THE SUNDAY EXPRESS reports that record numbers of children in care are calling ChildLine to report abuse and neglect. More than 3,000, some as young as five, contacted the helpline last year to report serious failings and weaknesses that included physical and sexual abuse, according to NSPCC research.
This represents one in 26 of all children in the care system and is a rise of more than 30 per cent over the past five years. ChildLine says most children do not seek help and the calls are the tip of the iceberg.
'There has been a surge in children taken into care since the case of Baby Peter Connelly two years ago, together with an appalling lack of safeguards to protect them,' says the Express.
In too many cases, social workers let the hard cases like that of baby P, with the most aggressive parents, slip by, and take children instead from vulnerable parents who cannot defend themselves and who have gone to the SS for help. These are the children who go into a 'care' system where they feel abandoned and can be abused. Meanwhile, Christians like Owen and Eunice Johns, who are far more likely to offer a loving home, are not wanted as foster parents because they might say something against homosexuals.
Other writers are noticing the threat to ordinary Christian families in the Johns judgment. Alison Pearson, writing in the Telegraph, asks: 'If it were up to the local council, how many of us would be considered suitable to foster our own children?'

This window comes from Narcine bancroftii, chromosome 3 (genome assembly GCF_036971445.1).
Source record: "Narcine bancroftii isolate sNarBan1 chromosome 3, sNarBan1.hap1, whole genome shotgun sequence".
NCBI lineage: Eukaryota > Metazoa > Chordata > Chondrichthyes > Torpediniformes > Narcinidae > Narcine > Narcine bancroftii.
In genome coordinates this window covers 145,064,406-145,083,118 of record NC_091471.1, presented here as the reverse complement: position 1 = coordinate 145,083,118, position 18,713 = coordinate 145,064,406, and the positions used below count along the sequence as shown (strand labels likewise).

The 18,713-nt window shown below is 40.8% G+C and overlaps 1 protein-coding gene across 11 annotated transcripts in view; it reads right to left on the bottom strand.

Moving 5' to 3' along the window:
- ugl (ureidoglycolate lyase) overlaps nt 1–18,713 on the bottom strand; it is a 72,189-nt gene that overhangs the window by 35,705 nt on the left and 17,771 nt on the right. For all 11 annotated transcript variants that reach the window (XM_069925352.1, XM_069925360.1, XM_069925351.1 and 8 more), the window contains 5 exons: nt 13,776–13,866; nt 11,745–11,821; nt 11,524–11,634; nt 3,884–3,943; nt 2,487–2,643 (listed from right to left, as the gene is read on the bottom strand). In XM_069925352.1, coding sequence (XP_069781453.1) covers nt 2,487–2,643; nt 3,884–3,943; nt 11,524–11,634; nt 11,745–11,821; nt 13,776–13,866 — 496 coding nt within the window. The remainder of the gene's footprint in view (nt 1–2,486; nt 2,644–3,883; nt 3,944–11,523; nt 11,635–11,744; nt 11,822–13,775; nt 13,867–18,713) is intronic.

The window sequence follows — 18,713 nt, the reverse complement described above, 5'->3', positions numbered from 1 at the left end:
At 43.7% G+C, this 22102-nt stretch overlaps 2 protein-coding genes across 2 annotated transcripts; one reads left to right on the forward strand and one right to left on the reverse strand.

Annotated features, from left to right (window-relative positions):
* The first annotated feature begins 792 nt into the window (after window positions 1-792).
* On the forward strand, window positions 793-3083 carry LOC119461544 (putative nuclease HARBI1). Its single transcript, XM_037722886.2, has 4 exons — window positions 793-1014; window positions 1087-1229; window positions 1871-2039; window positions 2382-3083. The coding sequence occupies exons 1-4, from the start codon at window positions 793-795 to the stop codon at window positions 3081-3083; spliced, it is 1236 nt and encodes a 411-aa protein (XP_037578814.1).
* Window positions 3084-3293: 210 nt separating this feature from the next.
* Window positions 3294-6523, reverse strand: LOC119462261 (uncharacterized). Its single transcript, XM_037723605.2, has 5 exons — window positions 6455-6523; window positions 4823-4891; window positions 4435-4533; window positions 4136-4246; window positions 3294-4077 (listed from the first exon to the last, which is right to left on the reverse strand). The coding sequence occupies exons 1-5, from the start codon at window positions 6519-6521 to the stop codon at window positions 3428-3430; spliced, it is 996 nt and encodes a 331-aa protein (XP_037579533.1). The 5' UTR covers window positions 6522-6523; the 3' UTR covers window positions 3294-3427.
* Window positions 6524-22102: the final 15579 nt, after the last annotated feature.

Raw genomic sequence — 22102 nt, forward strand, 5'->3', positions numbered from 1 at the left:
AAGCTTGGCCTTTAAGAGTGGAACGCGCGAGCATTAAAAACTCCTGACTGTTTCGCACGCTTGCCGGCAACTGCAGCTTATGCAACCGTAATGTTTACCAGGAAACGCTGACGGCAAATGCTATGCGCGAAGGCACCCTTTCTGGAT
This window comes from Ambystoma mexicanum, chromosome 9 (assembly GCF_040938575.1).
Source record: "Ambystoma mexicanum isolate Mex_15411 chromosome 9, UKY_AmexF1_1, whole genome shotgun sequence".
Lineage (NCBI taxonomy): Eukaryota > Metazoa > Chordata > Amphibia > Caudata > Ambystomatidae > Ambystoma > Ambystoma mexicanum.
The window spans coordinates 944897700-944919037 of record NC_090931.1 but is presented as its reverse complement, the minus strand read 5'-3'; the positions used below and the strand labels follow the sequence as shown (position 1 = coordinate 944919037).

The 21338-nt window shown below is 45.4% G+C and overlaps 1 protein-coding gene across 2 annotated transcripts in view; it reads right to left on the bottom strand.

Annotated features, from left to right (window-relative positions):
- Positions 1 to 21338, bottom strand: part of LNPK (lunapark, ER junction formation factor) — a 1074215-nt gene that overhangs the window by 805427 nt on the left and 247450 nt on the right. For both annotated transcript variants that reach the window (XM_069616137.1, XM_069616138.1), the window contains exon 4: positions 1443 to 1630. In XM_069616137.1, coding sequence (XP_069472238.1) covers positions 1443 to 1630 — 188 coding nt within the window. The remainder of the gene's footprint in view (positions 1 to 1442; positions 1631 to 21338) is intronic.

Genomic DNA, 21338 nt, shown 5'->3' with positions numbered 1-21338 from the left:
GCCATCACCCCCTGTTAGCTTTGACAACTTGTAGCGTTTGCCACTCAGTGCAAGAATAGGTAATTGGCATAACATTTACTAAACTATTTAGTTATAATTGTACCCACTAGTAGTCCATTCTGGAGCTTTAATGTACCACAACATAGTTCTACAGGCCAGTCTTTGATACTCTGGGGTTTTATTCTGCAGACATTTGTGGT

Libertarian Dr Sean Gabb has written in hope that the ruling elite will fall, but he concludes: 'For the moment, however, England is a country where Christians are fair game for harassment. I do not suppose that the case of Mr and Mrs Johns will be my last reason for commenting on this fact.'
In the Lancashire Telegraph, Kevin Logan wrote: 'At heart is a vital issue: can children now only be cared for by liberal, secular humanists and those who agree with the Big Brother Commission?'
The Sunday Express continues:
'Official figures show the number taken into care grew eight per cent in 2009-2010 to more than 83,000 compared with the previous year. Peter Liver, director of ChildLine, said: “Every day looked-after children talk to us about lives filled with pain and hurt. We hear from children who have been beaten or sexually assaulted while in care. Others feel abandoned or unloved by their new carers.”
'The charity has released the report as it concludes its Child’s Voice Appeal, Let No Cry Go Unheard, and is calling on the Government to make sure local authorities provide an advocate for all children in care.
The report, entitled Talking to ChildLine, records heartbreaking stories. Some children describe being “sick of life” and others say they want to “give up and die”.
'Nearly 300 reported physical abuse and almost 250 complained of sexual abuse. Almost 150 youngsters sought advice for emotional abuse or neglect.'